Is there any point in buying an 8K TV when there’s no 8K content?

 Samsung QE75QN900D 8K TV.
Samsung QE75QN900D 8K TV.

“Is there any point in buying an 8K TV?” is a question that I’m asked very regularly. And with very good reason: we’ve been reviewing 8K TVs since 2018 (the first was the  85-inch Samsung Q900R, if you're interested) and yet, seven years on, there’s still essentially no native 8K content available.

Sure, you can watch some lovely 8K demo content on YouTube (though watch out for the videos that play in 8K but are really just upscaled 4K), and there’s a dedicated 8K TV channel in Japan, but that aside, there’s essentially nothing to watch in native 8K. What's more, there is still no sign of a current or new streaming service going 8K, nor any hint of an 8K disc format ever appearing. While the worthwhile introduction of 8K one day seems inevitable, it barely seems closer now than it did in 2018.

So, is there any point in buying an 8K TV now? Very many people say ‘no’, including some of my colleagues here at What Hi-Fi?. TV and AV staff writer Lewis Empson says that he has no interest until proper 8K streams or discs materialise, and our esteemed Editor in Chief, Alastair Stevenson, hones in on that same issue as well as a couple more (including a lack of David Attenborough) as barriers to him going 8K.

My personal take on all of this is a little less definite. I’ve flip-flopped slightly in my opinion on 8K over the years since that first review, which I was involved in, but the new Samsung QN900D, which we reviewed earlier this week, is comfortably the strongest case yet for buying an 8K TV in a non-8K world. Does that mean I would buy it? Probably not, but let’s come back to that.

It might not be true 8K, but it is better 4K

Samsung QE75QN900D 8K TV
Samsung QE75QN900D 8K TV

Samsung knows that the way to convince people to buy an 8K TV when there’s no 8K content of note is by making everything they watch now look better than before. That's why it has been so focused on upscaling.

Upscaling is simply the process of converting a lower-resolution signal so that it's displayed correctly on the native resolution of the display. If you have got a 4K TV and watch a 576p DVD or broadcast TV show, or a 1080p stream or Blu-ray, it is being upscaled, either by the TV or the source device (the Blu-ray player or Sky box, for example).

But, really, there’s nothing ‘simple’ about upscaling. It’s a hugely complex process that is working exceptionally well if it doesn’t make the source material look worse than it did originally. At this stage in the 4K lifecycle, we’re spoiled by the quality of upscaling and expect sub-4K content to look at least as good on our 4K TVs as it did when displayed natively.

But because there is no native 8K content of note available, simply making 4K look like 4K isn’t good enough for an 8K TV – it needs to look better.

In fairness, Samsung’s 8K TVs, even the old Q900R, have always done an impressive job of making 4K look better than 4K, but the new QN900D takes that to a new, ‘mystically impressive’ level. Here’s what we said in the QN900D review:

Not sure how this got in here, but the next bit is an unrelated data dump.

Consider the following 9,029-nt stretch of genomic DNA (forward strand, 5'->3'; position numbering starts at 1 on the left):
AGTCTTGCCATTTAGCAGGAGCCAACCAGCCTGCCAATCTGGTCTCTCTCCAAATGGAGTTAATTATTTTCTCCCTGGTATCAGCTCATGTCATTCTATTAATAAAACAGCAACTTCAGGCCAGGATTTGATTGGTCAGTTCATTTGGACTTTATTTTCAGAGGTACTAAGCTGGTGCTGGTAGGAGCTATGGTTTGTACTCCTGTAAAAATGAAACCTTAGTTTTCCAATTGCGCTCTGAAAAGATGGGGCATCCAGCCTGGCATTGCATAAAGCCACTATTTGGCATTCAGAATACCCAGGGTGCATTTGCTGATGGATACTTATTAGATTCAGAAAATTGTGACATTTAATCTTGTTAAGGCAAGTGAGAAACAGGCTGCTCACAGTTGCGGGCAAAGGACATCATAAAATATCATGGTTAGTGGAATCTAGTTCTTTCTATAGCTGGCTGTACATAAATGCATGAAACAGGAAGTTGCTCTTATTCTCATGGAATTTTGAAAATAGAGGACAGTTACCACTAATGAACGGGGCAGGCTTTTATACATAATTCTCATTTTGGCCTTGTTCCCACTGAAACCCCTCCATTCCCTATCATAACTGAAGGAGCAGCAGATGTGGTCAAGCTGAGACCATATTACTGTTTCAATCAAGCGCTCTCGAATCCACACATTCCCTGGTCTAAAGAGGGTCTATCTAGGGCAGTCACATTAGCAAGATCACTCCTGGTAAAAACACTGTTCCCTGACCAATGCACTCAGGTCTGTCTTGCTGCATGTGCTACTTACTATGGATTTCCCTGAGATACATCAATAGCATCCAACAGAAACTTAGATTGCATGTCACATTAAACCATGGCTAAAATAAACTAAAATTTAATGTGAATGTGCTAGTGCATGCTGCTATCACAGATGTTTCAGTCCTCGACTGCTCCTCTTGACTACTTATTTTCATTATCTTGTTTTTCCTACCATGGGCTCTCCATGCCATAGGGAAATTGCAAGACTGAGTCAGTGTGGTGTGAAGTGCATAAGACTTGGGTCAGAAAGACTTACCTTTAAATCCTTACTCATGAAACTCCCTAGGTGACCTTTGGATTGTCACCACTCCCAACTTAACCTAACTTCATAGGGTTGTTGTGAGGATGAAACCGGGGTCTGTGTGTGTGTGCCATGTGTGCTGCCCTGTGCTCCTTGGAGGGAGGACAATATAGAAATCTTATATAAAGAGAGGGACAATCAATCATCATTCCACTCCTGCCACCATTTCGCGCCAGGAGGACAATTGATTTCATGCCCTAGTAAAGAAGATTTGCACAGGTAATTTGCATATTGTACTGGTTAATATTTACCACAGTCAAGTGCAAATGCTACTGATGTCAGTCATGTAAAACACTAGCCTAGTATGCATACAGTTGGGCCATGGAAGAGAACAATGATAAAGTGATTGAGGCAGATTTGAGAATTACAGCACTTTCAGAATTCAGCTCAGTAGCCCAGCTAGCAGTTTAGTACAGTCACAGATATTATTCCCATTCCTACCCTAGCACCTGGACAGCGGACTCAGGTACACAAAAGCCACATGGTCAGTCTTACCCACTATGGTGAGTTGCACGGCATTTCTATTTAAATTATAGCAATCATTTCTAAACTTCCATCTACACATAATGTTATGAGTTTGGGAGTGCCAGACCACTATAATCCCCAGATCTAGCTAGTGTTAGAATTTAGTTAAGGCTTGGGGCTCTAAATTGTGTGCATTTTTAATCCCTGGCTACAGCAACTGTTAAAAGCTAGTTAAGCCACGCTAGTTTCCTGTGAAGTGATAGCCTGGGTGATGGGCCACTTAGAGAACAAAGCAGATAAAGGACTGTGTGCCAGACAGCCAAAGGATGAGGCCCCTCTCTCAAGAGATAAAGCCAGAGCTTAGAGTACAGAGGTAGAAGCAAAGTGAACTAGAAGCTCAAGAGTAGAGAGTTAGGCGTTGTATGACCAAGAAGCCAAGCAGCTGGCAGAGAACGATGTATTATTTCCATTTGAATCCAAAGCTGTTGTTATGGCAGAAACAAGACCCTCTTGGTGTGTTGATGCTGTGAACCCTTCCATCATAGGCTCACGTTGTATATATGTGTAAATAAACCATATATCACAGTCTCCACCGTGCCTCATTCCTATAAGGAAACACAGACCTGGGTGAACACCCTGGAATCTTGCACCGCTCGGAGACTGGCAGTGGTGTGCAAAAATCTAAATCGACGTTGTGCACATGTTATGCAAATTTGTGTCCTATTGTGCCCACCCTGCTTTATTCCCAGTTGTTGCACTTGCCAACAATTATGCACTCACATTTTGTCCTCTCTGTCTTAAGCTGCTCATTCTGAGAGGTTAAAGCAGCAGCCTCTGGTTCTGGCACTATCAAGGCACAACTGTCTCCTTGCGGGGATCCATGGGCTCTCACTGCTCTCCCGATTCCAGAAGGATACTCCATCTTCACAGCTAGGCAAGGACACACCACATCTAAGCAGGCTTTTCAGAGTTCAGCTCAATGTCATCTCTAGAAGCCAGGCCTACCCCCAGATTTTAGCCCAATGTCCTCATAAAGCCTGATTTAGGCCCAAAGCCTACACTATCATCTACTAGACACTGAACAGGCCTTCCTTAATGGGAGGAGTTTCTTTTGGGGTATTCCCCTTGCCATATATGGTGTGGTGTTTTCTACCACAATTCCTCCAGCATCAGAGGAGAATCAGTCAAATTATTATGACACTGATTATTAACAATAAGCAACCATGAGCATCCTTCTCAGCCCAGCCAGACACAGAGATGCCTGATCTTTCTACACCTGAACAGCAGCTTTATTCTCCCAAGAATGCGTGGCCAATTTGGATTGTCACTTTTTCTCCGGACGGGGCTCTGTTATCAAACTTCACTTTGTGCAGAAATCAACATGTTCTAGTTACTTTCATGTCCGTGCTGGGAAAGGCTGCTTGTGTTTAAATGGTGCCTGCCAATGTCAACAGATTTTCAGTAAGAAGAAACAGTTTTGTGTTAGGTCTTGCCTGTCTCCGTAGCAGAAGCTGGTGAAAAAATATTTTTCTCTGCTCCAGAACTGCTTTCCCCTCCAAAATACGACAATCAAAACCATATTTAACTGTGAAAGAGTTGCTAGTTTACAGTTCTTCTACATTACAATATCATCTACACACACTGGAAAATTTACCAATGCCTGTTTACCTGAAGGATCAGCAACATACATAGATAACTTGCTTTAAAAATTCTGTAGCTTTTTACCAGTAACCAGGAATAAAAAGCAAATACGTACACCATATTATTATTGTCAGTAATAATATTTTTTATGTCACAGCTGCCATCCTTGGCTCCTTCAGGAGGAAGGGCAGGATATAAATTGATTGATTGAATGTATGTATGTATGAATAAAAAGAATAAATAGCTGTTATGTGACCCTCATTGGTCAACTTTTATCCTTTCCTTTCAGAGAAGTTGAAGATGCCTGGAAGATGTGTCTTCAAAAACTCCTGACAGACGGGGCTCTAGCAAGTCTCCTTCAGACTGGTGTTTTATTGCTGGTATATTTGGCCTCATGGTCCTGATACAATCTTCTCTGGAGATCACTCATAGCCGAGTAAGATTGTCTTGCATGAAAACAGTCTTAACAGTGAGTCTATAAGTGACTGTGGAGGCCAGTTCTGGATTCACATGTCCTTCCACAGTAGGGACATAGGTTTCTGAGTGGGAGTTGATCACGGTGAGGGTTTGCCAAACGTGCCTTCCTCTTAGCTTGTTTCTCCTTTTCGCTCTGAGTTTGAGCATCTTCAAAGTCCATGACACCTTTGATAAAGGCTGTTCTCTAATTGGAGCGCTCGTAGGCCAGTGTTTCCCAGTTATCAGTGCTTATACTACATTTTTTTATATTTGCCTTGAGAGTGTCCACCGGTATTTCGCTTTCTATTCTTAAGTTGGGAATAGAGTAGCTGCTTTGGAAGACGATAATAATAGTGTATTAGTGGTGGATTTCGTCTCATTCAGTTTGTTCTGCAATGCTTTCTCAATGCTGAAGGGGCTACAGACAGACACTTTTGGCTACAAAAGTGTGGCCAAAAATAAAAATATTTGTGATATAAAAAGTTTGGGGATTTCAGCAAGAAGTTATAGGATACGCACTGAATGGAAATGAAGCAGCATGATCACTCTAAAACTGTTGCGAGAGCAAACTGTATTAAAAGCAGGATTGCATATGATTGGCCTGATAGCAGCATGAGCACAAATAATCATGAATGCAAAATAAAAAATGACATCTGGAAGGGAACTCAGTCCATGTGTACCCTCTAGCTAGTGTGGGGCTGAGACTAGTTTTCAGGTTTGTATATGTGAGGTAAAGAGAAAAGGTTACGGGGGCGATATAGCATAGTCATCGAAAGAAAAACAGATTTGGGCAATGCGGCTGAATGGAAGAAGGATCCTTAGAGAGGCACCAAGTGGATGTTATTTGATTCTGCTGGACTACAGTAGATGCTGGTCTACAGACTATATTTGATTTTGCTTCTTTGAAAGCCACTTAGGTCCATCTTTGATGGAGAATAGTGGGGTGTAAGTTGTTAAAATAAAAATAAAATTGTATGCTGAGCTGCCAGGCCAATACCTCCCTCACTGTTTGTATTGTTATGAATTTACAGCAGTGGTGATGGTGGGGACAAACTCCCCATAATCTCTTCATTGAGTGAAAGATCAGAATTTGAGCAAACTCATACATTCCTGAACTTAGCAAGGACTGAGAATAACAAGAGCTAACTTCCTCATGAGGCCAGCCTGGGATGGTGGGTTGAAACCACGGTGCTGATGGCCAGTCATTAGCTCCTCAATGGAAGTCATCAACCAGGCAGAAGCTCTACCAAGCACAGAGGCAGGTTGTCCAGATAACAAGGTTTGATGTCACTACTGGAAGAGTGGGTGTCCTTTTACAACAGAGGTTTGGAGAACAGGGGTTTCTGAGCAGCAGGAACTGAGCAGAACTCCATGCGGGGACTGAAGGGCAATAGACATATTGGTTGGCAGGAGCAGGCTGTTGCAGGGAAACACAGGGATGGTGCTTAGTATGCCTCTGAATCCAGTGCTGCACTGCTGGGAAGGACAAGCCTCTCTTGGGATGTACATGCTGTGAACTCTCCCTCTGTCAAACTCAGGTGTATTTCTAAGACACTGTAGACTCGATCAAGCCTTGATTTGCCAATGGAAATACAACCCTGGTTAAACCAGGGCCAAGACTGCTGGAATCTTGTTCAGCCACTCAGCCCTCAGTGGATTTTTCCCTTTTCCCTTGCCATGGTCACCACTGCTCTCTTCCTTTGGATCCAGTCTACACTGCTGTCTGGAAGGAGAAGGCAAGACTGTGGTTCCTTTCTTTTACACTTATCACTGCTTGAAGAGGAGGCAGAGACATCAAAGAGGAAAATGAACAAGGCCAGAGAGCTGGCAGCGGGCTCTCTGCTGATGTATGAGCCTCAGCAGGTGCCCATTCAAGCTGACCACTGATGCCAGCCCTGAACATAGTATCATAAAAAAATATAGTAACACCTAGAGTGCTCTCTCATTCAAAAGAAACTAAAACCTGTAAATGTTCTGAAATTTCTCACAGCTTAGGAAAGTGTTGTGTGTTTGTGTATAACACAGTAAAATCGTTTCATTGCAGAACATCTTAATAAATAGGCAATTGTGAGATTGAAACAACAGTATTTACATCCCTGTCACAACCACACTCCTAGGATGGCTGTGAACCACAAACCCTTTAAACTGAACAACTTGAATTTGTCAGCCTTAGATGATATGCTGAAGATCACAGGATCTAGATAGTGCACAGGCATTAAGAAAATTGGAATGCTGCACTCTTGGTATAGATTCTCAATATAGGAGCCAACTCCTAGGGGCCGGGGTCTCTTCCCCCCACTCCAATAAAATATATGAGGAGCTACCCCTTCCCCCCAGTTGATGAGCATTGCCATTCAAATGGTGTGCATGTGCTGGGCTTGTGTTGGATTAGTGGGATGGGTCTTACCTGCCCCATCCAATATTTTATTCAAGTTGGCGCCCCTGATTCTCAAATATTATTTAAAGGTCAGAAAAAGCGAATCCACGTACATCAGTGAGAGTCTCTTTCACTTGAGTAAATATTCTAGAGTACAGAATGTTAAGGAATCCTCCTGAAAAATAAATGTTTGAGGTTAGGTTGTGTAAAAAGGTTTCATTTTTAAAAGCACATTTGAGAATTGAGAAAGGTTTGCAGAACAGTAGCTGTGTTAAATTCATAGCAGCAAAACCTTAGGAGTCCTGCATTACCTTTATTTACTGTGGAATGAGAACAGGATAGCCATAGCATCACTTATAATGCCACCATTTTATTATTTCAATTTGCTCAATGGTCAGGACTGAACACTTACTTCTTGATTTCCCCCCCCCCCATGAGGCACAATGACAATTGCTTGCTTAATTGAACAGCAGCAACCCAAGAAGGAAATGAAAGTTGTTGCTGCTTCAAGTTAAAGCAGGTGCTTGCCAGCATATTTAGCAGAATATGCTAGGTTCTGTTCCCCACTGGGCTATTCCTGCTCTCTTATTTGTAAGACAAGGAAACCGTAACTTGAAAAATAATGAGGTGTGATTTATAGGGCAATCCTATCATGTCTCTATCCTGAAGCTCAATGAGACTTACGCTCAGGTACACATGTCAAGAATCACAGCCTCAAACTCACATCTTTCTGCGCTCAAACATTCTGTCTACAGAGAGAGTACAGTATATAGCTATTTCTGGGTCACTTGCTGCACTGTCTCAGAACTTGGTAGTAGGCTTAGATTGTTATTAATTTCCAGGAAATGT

‘As well as being one heck of a satisfying party trick in its own right that delivers the most detailed, sharp-looking pictures we’ve seen on a TV, this unprecedented level of 8K upscaling performance also makes a clear-cut case for 8K being not only a worthy part of the AV landscape despite the lack of 8K content, but a feature genuinely capable of delivering a ‘next-gen’ experience.’

Throughout the exhaustive testing process, all of the 4K video and gaming content we put through the QN900D looked significantly sharper and more detailed than on any 4K TV we’ve tested, and the TV’s only real rival, the LG Z3 OLED, can’t hold a candle to it in this regard.

Of course, this isn’t ‘real’ sharpness or detail. The TV is adding to the source material, and for some people that’s simply not cricket. I understand that argument entirely, but I think many of those people would be convinced if they saw a properly sorted QN900D in action.

Samsung has always been very aggressive on the pricing of its 8K TVs, too, and while the 75-inch QN900D has launched at a decidedly hefty price of £6650 / $6299 / AU$8999, if it follows a similar pattern to its predecessors, and there’s no reason to think that it won’t, at this point next year it should be available for under £3500 / $4500 / AU4000. That’s still a chunk of change, of course, but arguably not a vast sum for such a large and advanced TV.

So why am I not putting my money where my mouth is?

Samsung QE65S95D QD-OLED TV
Samsung QE65S95D QD-OLED TV

So why am I not rushing out to buy the QN900D myself? There’s the high launch price, of course, but it’s fairly safe to say that I won’t buy one when it’s much cheaper, either. It has convinced me that having an 8K TV now can be worthwhile, but I’m waiting until that ‘mystically impressive’ upscaling is combined with the flawless contrast of OLED.

Merge the QN900D and the S95D QD-OLED together and you would have a potentially irresistible TV. I’m waiting for that or for another OLED brand to catch up with Samsung’s 8K upscaling nous – whichever comes first.


Read the full Samsung QN900D review

And here's the Samsung S95D review

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